US 2595276 A
Description (OCR text may contain errors)
Patented May 6, 1952 No Drawing. Application March29, 1948, Serial No. 17,815
This invention relates to a hemostatic agent and refers particularly to material intended for stopping bleeding, which material is absorbable by tissue, is nontoxic and nonirritating to tissue, and which in use will not produce eschar.
The hemostatic agent of the present invention consists essentially of an aqueous solution of polyvinyl alcohol and sucrose, but in its preferred form the hemostatic agent of the present invention also includes urea. A further part of the present invention resides in the discovery that the hemostatic properties of the agent are improved by boiling the agent.
I have discovered that hemostatic agents containing polyvinyl alcohols may be applied topically to tissue Without irritation or without producing a toxic effect on the tissue and, moreover, the agents are absorbable by the tissue. Polyvinyl alcohols are produced in various grades; the more satisfactory polyvinyl alcohols, however, are those with a medium or low viscosity, preferably those having a low viscosity. Polyviny1 alcohols are powdered materials, but their viscosity is determined by measuring the viscosity of a 4% by weight solution of the polyvinyl alcohols in water at 20 C. Polyvinyl alcohols of a medium viscosity, so measured by a Hoeppler viscometer, show a viscosity of about 24 centipoises, while those of low viscosity measure about centipoises.
Furthermore, the nearly completely hydrolyzed polyvinyl alcohols are preferred over partially hydrolyzed products. Thus polyvinyl alcohols which were 98.5 to 100% hydrolyzed showed superior results to products which were only 86 to 89% hydrolyzed.
Solutions of polyvinyl alcohols in water by themselves exhibit substantially nohemostatic properties, but it is found that by combining sucrose therewith, the desired hemostatic properties are produced. The hemostatic agent may contain from as little as 2% to as much as of polyvinyl alcohol, and from as little as 1% to about 10% of sucrose. In general, it is found that the preferred compositions contain about twice the weight of polyvinyl as sucrose, and usually less satisfactory agents are derived when the proportion of sucrose is greater than or equal to that of the polyviny alcohol.
While in certain cases I have employed as a hemostatic agent an aqueous solution containing, for example, only polyvinyl alcohol and sucrose in the proportions of 10% of polyvinyl alcohol and 5% of sucrose, I find that substantial improvements in the hemostatic properties and the action of the same on the tissue can be effected by the addition of urea. When urea is added to the composition, it may be used in proportions of, for example, A, to 10%. Furthermore, the composition of the present invention,
2. either utilizing or omitting. ureaais substantially improved. by'a boiling. period. 7
Neither solutions of sucrose alone or solutions of polyvinyl alcohols alone exhibit substantially hemostatic properties, but the admixture of the same is remarkably efiicient for that purpose;
The solution may beutilized, for example, for stopping bleeding of gums, hemorrhaging, or for covering burns. For all such purposes substantial improvements in both the hemostatic properties and also its action in not irritating tissue are improved by short boiling of the composition, such as, for example, about ten minutes.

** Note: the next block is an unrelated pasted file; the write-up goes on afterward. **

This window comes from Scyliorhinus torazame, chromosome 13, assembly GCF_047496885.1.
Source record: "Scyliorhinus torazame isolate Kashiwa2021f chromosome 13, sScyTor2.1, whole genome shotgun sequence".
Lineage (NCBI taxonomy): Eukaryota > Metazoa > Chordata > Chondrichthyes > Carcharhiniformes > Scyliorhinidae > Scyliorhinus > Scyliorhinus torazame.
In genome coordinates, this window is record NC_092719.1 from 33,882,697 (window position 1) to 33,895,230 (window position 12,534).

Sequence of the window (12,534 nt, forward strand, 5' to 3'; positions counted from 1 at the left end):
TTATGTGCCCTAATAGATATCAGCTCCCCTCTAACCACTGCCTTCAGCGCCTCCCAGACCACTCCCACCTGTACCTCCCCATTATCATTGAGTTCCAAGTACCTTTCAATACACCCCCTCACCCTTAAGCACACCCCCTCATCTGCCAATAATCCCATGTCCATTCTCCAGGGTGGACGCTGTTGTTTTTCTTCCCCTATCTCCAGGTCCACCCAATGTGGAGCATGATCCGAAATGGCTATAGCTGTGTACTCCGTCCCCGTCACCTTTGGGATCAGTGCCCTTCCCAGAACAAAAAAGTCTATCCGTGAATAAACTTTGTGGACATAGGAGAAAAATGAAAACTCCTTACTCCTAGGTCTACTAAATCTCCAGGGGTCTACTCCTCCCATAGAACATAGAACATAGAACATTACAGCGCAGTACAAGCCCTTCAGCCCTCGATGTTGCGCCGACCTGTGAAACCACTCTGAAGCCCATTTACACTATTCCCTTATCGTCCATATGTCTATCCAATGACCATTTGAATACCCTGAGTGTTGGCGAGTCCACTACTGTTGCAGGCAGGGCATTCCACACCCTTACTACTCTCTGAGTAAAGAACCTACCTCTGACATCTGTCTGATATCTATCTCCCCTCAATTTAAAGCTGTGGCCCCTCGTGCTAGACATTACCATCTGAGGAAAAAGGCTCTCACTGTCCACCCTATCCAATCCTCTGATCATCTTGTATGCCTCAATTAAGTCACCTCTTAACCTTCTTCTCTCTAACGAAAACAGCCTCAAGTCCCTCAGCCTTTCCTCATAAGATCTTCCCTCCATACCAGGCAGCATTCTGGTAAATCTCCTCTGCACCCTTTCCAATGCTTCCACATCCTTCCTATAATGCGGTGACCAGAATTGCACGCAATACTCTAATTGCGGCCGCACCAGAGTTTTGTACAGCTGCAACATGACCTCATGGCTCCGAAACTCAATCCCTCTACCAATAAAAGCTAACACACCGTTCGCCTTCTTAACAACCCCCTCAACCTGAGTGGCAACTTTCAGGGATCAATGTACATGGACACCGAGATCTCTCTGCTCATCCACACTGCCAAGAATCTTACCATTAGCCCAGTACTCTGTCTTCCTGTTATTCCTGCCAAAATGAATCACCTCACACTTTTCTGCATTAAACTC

As a preferred example of the invention, I have produced a hemostatic agent by adding to distilled water 10% by weight of polyvinyl alcohol of a viscosity of 5 centipoises, to which is also added 5% by weight of sucrose and 2.5% by weight of urea. The resulting preparation is then boiled for ten minutes. It is also possible to add to the hemostatic agent thus described a germicide of any usually preferred type in small percent proportions, such as, from 100,000 to 200,000 parts by weight.
While the particular example of a hemostatic agent herein described is well adapted to carry out the objects of the invention, various modifications may be made, and this invention is of the scope set forth in the appended claims.
l. A hemostatic agent comprising an aqueous solution of polyvinyl alcohol, sucrose and urea, the polyvinyl alcohol having a viscosity not over 24 centipoises, a polyvinyl alcohol being present in amount from 2% to 20%, sucrose in amount from 1% to 10%, and urea in amount from 1% to 10%. I
2. A hemostatic agent comprising an aqueous solution of polyvinyl alcohol, sucrose and urea,
the polyvinyl alcohol having a viscosity not over 24 centipoises, a polyvinyl alcohol being present in amount from 2% to 20%, sucrose in amount from 1% to 10%, and urea in amount from to 10%, the agent being boiled.
3. A hemostatic agent comprising an aqueous solution of polyvinyl alcohol and sucrose, the polyvinyl alcohol being present in an amount from 2 to 20% and the sucrose in an amount from 1 to 10 4. A hemostatic agent comprising an aqueous solution of polyvinyl alcohol, sucrose and urea, the polyvinyl alcohol being present in an amount from 2 to 20%, the sucrose in an amount from 1 to 10% and the urea in an amount from A to 10%.
5. A hemostatic agent as in claim 3 in which the polyvinyl alcohols are between 98.5 and hydrolyzed.
6. A hemostatic agent as in claim 3 in which the polyvinyl alcohols employed have viscosities 3 0f 5 to 24 centipo ises as measured in solutions FOREIGN PATENTS 4% by weight at 20 centipoises by a. Hoeppler Number Country Date vismmeter- 35s 403 G 2.10 1931 MILTON LESTER LOWRY. mat Bntam sep 5 OTHER REFERENCES REFERENCES CITED Skinner et 21.: Can. M. A. J., Jan. 1943, vol. The following references are of record in the pp. file of this patent: Peterson et aL: J. A. M. A., vol. 125, Aug. 5,
UNITED STATES PAIEI TS l0 Morani: Merck Report, Jan. 1945, pp. 21-23.
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